Sunday, June 22, 2014

Focus on poverty: Take the gender factor seriously

Roger Williamson in As climate change takes effect, the time taken to collect food and water will increase, and women and girls will bear the brunt of this, argues Janna Tenzing in a recent article on gender equality through a climate change lens.

All aspects of poverty eradication have a gender dimension — climate change is no exception.

To account for this, there have to be specific gender-related development goals at international level. Gender analysis must be part of all the post-2015 targets that follow the Millennium Development Goals — but there also need to be stand alone targets on gender, as there are in the latest draft. This is because gender-based violence will not be as clearly targeted under a general human rights or violence-reduction goal. One new research report on Sudan — launched just before this week’s global summit to end sexual violence in conflict — shows how terrifying and prevalent gender-based violence is, comparing it with a “bush fire” which can suddenly engulf you.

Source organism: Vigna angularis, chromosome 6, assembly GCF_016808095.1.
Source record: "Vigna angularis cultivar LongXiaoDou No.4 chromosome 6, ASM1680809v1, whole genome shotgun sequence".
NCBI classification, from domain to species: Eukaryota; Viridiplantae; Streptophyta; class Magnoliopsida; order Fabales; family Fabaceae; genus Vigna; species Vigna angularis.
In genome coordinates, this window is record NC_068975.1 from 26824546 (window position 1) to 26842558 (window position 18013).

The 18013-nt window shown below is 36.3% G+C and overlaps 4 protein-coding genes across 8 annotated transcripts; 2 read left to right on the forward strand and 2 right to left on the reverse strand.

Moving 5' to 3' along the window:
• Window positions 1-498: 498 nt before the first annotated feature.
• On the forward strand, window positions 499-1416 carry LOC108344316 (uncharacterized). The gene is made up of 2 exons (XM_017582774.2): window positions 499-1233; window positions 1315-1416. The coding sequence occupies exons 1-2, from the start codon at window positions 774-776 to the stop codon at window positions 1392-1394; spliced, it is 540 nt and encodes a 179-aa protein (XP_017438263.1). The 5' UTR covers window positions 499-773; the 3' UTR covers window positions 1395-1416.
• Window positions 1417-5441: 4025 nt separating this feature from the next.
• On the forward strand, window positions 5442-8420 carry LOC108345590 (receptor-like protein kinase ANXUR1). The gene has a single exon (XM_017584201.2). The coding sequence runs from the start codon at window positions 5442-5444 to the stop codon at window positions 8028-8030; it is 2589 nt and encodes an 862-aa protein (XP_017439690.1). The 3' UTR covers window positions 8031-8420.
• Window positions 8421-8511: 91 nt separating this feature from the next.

There are two convincing types of reason why everyone — therefore also men — has to take gender equality and inclusion seriously. One is economic: not recognising the work of women (including caring for children and family members) and preventing women from reaching their full potential damages productivity and well-being, and so undermines poverty-reduction efforts. The other set of arguments is about justice and human rights: gender-based violence is wrong and would be wrong even if there were no economic arguments against it....

A 1913 image of Waziri women carrying water

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